The Principal Navigations, Voyages, Traffiques and Discoveries of the English Nation: Made by Sea Or Over-land to the Remote and Farthest Distant Quarters of the Earth at Any Time Within the Compasse of These 1600 Yeeres, Volume 11
J. MacLehose and sons, 1904
What people are saying - Write a review
LibraryThing ReviewUser Review - amerynth - LibraryThing
Incredibly dry..... I'm surprised that this is not only on the list of the 100 greatest adventure books of all time but also that it is ranked higher than Arlene Blum's "Anapurna" and William Bligh's ... Read full review
Other editions - View all
aboord admirall againe anker barke boate Brasil brought called Canoas Cape Captaine cause citie clocke coast comming continued countrey course danger dayes departed Desire divers downe Drake East eight England English fadoms finde five foure fresh Generall give golde halfe hand hath head himselfe houses hundred Indians inhabited Island Isle Item John king land latitude leagues leave letter lost Magellan maine March Master meane morning mountaines mouth named neere Negros night North Northeast Panama passed Peru Pilot pinnesse Plate port Portugals presently reason rest returned river saile Santos sayd sayle sent ship shippe shore shot side silver sixe South South sea Southwest Spaine Spaniards standeth stayed Streights taken thence things thou tolde tooke towne untill unto victuals voyage warre West whereof whole winde yeere
Page 401 - Elizabeth, by the grace of God Queene of England, France, and Ireland, Defender of the Faith, etc.
Page 97 - Julian, where we found a gibbet standing upon the maine, which we supposed to be the place where Magellan did execution upon some of his disobedient and rebellious company.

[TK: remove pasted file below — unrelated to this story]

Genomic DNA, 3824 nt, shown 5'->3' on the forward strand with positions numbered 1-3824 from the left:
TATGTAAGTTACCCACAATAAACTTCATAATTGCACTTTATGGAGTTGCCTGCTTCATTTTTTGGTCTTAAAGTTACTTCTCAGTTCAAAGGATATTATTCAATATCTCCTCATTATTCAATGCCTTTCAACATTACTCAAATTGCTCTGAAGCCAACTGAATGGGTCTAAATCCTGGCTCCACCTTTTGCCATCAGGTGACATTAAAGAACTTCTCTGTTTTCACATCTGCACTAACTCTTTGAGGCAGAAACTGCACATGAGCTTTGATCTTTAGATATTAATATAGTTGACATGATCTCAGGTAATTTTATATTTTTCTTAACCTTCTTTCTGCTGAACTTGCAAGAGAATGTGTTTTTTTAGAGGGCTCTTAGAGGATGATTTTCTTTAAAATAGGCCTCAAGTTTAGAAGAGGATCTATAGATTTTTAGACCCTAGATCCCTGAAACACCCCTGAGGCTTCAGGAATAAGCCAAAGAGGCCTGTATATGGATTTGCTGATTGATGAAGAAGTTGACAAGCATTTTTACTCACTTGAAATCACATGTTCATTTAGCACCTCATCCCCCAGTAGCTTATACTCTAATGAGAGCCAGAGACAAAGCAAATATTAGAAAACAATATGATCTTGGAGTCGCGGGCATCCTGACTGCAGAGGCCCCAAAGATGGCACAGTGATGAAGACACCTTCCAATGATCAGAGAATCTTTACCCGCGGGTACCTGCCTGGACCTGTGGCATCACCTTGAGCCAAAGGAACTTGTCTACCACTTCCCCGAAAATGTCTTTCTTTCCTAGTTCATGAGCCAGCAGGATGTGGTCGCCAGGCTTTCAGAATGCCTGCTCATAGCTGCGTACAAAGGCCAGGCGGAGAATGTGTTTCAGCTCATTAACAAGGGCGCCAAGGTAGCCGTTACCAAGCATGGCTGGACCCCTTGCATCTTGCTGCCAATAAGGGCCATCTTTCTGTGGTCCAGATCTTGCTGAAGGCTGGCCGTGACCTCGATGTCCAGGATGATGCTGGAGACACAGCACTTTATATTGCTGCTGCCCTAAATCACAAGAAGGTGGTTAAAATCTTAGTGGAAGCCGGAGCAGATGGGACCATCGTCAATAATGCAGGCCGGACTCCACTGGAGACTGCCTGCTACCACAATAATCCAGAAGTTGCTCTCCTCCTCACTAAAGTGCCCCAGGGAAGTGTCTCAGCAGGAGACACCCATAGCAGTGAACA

Page 118 - This cape is a most stately thing, and the fairest cape we saw in the whole circumference of the earth, and we passed by it the 1 8th of June.
Page ii - God so to blesse, that in the ende we cleared our selves most happily of the danger. We lighted our ship upon the rockes of 3. tunne of cloves, 8. peeces of ordinance, and certaine meale and beanes : and then the winde (as it were in a moment by the speciall grace of God) changing from the starreboord to the larboord of the ship, we hoised our sailes, and the happy gale drove our ship off the rocke into the sea againe...
Page 117 - In the meane time they have ready another great earthen pot, set fast in a fornace, boiling full of water, whereinto they put their pot with rice, by such measure, that they swelling become soft at the first, and by their swelling stopping the holes of the pot, admit no more water to enter, but the more they are boiled, the harder and more...
Page 87 - Drake into the South sea, and therehence about the whole Globe of the earth, begun in the yeere of our Lord, 1577.
Page 104 - They of the towne being not above 9. housholds, presently fled away and abandoned the towne. Our generall manned his boate, and the Spanish ships boate, and went to the Towne, and being come to it, we rifled it, and came to a small chappell which wee entred, and found therein a silver chalice, two cruets, and one altar-cloth, the spoyle whereof our Generall gave to M. Fletcher his minister.
Page 105 - Fawlcon of golde, with a great Emeraud in the breast thereof, and the Pilot of the ship he tooke also with him, and so cast the ship off. This Pilot brought us to the haven of Guatulco, the towne whereof, as he told us, had but 17.
Page 107 - The men go naked; the women take bulrushes, and kemb them after the manner of hemp, and thereof make their loose garments, which, being knit about their middles, hang down about their hips, having also about their shoulders a skin of deer, with the hair upon it. These women are very obedient and serviceable to their husbands. After they were departed from us, they came and visited us the second time, and brought with them feathers and bags of tabacco for presents.